What is rewilding Image


"Many of us suffer from ecological blindness. We don't see the degraded landscapes and the animals we've lost because we're not conditioned to look."
Gus Routledge, Trustee

It wasn’t so long ago that wild forests teeming with life stretched across much of Scotland. Rivers flowed freely, brimming with insects, birds and fish. A mosaic of rich wetlands was shaped by beavers and echoed to the calls of cranes.

Over time, Scotland has become a nature-depleted nation. Many species that were once prolific now teeter on the edge; others have been hunted to extinction. Centuries of ecological decline have led to the complex living systems upon which we all depend to falter and fail.

It doesn’t have to be this way.


There are many versions of rewilding. In some areas of Scotland, whole landscapes are being transformed by giving nature more space and freedom to allow forests, wetlands and peatlands to regenerate. Wild animals are being reintroduced to roam unimpeded across a seamless landscape, shaped and governed by natural processes. Elsewhere in towns and cities, passionate communities are working together to create more space for bats, bees and butterflies, in parks, gardens and public spaces.

The vision that unites rewilding at these different scales, is one of restoration and recovery; a commitment to return abundance and diversity of life to Scotland’s land and seas.

Rewilding is a journey that offers space for everyone. At its heart is a bold and ambitious new relationship with nature; an extraordinary opportunity to stitch back together an intricate tapestry of life.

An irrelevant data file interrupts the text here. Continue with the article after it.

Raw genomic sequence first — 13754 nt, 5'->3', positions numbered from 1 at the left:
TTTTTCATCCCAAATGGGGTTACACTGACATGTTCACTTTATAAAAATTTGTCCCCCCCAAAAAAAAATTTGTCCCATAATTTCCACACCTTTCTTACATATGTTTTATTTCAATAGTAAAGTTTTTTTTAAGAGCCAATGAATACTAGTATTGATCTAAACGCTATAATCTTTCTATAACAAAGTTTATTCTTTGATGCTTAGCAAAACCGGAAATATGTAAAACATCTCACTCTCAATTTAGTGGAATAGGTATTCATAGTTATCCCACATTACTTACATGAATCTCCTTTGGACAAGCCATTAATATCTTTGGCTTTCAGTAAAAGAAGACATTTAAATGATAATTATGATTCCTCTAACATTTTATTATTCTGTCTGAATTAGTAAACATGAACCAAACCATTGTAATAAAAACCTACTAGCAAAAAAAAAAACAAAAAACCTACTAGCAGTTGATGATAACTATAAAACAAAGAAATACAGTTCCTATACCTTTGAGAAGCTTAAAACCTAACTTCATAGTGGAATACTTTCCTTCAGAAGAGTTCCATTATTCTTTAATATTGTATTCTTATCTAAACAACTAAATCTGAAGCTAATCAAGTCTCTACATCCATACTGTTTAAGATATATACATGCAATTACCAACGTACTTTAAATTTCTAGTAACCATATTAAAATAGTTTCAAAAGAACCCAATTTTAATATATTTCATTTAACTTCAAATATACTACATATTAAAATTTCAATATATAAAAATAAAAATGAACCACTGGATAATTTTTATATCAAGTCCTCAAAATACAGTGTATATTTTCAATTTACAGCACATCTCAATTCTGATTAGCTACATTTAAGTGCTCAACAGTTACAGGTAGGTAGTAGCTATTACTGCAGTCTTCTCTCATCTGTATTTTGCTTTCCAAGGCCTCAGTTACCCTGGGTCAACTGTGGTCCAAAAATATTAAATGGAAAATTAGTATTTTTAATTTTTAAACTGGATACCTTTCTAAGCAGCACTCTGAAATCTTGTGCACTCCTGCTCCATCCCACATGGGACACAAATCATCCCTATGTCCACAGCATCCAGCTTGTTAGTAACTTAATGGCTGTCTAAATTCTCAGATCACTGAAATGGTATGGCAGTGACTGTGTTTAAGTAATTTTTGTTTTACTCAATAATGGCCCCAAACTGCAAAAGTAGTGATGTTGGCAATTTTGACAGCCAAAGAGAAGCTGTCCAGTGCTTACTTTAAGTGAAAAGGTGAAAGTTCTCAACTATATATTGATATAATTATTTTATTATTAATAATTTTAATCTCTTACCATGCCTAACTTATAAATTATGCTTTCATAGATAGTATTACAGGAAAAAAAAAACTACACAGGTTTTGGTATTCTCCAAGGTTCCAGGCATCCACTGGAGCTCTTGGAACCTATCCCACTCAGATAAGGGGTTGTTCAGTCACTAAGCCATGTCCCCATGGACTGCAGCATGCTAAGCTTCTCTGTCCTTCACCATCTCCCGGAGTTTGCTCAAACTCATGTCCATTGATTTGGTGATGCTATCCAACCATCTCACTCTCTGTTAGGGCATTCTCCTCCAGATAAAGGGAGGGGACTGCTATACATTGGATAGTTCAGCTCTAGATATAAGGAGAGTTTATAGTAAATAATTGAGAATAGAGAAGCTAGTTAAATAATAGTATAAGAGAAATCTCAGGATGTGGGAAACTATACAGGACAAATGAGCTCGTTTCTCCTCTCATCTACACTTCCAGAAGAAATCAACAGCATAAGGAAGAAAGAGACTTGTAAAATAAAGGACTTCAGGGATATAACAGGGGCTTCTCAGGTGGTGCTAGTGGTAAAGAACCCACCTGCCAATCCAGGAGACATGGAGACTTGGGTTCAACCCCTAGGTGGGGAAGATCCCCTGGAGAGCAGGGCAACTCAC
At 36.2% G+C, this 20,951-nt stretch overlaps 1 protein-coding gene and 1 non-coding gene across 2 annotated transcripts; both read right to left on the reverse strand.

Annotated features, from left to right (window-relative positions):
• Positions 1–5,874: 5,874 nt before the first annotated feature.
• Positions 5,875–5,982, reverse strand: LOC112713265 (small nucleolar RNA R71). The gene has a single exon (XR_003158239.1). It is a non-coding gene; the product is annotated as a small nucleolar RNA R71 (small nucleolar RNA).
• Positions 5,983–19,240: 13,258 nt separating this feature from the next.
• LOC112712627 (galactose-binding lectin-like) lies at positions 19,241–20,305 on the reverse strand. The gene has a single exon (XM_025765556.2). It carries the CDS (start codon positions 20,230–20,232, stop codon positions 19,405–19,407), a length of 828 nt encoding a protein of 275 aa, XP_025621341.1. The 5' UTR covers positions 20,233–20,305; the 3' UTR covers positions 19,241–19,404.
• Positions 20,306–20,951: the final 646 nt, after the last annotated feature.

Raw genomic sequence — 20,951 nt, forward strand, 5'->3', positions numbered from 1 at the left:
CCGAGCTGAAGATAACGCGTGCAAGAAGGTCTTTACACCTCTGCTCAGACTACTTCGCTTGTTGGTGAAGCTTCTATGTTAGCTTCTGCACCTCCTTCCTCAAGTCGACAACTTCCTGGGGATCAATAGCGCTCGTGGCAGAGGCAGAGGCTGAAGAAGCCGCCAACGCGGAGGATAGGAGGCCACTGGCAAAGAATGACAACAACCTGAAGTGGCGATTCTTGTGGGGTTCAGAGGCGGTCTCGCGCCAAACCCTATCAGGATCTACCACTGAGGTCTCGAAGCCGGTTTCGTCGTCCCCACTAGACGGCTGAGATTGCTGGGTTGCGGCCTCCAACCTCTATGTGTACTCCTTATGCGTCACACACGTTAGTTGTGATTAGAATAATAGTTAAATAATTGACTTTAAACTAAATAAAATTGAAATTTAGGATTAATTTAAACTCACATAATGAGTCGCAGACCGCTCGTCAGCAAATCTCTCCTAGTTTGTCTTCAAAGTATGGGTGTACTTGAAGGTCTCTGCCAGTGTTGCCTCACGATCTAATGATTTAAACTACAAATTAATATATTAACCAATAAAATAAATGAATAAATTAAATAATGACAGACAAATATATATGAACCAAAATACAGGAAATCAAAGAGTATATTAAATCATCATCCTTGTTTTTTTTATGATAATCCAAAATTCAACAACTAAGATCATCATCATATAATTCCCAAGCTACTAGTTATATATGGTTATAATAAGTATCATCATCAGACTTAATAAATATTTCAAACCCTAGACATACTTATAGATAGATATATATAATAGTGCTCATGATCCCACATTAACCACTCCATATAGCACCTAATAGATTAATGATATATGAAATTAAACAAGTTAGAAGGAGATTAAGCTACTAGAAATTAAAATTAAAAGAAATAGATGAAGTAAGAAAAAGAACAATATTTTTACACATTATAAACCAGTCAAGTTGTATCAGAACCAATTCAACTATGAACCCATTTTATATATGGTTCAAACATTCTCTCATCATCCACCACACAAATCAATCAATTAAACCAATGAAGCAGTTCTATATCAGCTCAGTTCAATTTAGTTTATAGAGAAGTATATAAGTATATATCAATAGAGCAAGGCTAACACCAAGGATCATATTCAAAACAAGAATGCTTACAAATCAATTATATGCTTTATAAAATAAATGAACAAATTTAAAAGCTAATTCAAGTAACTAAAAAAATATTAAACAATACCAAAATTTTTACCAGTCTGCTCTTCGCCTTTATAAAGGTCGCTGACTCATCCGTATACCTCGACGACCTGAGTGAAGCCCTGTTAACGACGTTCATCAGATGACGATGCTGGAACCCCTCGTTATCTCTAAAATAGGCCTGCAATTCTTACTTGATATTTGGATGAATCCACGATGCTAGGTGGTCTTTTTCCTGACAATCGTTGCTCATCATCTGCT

“Rewilding is about the way we think; understanding that we are just one species among many, bound together in an intricate web of life that connects us with every other living creature on the planet.”

Peter Cairns, Executive Director


There is a growing scientific consensus that the next 30 years will be decisive in addressing climate breakdown and the global loss of nature. Just 30 years. Within this frighteningly narrow window, a huge shift in our thinking is required.

With a change in mindset, amazing things can happen. Already, young forests are on the march, river systems are being restored, sea eagles are once again soaring high in Scottish skies, ospreys and pine martens have bounced back, and beavers are rejuvenating Scotland’s wetlands after an absence of 400 years. These remarkable stories show what is possible.

Rewilding is a choice. We can choose to do nothing, effectively endorsing further ecological decline. Or, we can choose to transform our ecosystems so that they work in all their colourful complexity, giving life, cleaning air and water, storing carbon, reducing flooding and attracting people to live, work and visit in our amazing country.

It’s time to rewrite nature’s story.

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